The Internal Revenue Service is brining back an amnesty program for Americans who have stashed money in offshore accounts in order to dodge taxes. IRS Commissioner Douglas Shulman announced the program's renewal on Monday, saying the tax dodgers would have to pay back taxes and penalties but would not face any criminal charges.
The Wall Street Journal reports that Shulman said that in 2009 and 2011, the program brought forward 33,000 people and the agency recouped more than $4.4 billion. The Journal adds:
"We calculate that's an average of $133,000 per case, but Shulman said he expects the revenue to grow as more cases are closed.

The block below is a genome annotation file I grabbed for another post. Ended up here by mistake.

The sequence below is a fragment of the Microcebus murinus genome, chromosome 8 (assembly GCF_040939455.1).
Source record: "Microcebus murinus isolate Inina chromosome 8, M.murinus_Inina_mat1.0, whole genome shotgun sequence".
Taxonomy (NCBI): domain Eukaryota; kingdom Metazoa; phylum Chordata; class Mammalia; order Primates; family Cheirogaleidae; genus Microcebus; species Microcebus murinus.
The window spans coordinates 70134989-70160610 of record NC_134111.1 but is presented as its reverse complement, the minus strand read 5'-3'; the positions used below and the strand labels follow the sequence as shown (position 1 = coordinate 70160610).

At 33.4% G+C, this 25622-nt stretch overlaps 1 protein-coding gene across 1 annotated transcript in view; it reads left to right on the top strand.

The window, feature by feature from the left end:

"He added that the 2009 program is '95% complete,' having collected about $3.4 billion from about 15,000 taxpayers who stepped forward.
"Shulman said the reopened program, dubbed the Offshore Voluntary Disclosure Program, will run for an indefinite period, but he warned that the terms aren't fixed and it could end abruptly."
Reuters reports that this year, the IRS is offering less favorable terms with some people facing up to a 27.5 percent penalty. Reuters also spoke to Jeffrey Neiman, a former federal prosecutor, who said the amnesty, "signals that the IRS is anticipating a wave of increased enforcement." It also says the IRS still believes "there are many, perhaps tens of thousands, of U.S. taxpayers who are still evading taxes."